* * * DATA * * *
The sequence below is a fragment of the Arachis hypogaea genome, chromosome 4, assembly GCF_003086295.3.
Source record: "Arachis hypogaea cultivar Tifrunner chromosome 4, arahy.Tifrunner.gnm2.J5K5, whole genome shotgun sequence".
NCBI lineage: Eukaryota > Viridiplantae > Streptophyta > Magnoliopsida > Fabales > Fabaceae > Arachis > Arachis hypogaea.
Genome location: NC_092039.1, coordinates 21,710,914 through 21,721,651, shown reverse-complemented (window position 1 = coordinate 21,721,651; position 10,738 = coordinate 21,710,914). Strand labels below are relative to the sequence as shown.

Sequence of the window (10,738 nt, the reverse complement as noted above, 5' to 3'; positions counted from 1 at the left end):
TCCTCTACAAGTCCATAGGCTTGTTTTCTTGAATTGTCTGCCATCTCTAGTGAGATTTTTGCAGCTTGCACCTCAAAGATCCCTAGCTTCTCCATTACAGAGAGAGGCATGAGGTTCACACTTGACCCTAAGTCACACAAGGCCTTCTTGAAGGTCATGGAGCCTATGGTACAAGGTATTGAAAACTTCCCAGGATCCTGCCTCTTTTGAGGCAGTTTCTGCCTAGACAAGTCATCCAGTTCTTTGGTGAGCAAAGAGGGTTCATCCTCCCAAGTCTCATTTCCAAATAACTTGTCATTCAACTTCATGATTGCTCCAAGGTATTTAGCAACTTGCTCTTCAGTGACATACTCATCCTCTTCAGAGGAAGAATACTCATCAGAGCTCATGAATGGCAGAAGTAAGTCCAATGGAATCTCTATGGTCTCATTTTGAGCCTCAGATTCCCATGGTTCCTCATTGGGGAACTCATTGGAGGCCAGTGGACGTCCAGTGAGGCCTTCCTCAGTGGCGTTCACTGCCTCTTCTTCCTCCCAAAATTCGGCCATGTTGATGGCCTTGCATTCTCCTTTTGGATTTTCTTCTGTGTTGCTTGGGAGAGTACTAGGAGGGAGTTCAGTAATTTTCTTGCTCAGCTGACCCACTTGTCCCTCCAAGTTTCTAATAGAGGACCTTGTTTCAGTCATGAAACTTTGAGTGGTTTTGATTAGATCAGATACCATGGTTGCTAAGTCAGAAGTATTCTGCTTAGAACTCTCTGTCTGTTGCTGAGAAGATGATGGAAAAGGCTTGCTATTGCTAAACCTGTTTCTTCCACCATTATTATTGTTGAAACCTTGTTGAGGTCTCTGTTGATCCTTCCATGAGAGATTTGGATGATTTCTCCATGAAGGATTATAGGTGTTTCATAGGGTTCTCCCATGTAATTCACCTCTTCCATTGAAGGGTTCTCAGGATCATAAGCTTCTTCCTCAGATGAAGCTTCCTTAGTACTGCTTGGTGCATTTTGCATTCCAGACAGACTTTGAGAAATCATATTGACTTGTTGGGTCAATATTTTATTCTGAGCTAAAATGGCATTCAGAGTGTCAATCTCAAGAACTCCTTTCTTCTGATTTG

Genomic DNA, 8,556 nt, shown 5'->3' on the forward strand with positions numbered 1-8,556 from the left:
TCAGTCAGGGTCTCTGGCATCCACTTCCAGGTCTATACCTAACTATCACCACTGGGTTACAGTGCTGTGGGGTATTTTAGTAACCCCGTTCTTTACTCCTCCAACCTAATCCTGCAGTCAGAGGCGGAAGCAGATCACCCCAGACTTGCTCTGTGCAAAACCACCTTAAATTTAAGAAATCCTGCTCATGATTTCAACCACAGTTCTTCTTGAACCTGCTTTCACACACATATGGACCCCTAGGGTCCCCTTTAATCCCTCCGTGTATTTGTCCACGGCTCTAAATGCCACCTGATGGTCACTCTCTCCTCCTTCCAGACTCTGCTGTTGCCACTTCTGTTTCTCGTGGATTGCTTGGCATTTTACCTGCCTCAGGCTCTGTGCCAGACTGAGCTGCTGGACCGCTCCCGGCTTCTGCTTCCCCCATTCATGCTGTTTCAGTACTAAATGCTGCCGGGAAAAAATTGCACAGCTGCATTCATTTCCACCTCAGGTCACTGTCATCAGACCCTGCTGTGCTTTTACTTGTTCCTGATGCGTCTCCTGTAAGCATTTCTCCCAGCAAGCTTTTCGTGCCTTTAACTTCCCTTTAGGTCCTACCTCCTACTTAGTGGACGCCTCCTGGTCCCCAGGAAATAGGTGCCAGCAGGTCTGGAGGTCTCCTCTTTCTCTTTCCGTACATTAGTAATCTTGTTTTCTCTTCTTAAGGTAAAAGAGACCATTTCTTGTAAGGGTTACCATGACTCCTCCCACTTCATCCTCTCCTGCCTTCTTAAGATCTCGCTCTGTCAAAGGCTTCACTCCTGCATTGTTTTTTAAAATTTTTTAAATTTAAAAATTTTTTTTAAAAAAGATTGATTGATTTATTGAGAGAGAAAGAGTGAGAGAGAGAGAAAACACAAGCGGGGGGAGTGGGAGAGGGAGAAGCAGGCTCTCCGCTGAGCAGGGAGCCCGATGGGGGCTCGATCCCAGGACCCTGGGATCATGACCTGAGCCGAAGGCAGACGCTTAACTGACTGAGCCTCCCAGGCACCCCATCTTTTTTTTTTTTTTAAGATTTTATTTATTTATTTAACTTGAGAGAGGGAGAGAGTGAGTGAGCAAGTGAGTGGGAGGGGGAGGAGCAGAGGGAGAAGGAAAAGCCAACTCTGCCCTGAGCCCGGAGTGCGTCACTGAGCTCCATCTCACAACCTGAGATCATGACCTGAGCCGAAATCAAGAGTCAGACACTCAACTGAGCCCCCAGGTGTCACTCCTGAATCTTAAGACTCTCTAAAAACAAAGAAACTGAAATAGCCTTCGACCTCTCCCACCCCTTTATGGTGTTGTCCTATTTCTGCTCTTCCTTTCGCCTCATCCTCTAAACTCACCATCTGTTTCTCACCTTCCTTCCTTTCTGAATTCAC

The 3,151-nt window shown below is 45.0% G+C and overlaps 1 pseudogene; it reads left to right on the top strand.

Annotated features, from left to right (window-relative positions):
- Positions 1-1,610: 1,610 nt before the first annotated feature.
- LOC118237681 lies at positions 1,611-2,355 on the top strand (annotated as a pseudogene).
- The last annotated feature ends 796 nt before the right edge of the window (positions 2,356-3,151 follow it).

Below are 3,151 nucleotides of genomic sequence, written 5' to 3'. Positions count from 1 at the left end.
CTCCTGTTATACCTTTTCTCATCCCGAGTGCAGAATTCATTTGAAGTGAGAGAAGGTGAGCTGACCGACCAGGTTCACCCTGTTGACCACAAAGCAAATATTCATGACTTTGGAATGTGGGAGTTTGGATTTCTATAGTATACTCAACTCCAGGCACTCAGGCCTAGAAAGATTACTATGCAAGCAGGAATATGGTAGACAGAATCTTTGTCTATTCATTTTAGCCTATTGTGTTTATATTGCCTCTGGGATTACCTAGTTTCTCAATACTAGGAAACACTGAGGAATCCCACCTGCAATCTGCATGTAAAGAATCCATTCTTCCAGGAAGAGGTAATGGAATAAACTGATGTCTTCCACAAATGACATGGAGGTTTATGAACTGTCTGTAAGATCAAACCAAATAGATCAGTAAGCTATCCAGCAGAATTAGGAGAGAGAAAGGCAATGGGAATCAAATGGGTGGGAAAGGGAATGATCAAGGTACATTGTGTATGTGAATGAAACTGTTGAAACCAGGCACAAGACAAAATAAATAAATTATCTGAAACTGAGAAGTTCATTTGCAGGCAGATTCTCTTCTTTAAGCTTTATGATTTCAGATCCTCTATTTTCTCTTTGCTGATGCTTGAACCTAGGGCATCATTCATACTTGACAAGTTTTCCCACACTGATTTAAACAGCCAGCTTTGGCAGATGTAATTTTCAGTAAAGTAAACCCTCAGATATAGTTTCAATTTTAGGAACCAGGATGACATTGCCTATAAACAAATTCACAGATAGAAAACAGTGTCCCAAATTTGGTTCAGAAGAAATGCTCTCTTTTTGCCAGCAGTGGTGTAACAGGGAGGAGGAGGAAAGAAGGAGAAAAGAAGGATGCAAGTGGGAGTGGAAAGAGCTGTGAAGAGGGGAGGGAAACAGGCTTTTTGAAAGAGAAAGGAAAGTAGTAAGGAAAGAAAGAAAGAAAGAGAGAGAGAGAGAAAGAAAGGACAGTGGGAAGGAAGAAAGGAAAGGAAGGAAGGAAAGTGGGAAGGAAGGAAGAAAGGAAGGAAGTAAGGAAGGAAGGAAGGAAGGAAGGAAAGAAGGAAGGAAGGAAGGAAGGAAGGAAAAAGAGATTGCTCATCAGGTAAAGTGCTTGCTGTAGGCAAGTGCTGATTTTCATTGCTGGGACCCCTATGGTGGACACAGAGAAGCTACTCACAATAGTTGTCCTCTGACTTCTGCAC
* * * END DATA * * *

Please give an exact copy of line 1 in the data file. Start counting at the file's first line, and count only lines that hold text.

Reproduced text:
The sequence below is a fragment of the Arachis hypogaea genome, chromosome 4, assembly GCF_003086295.3.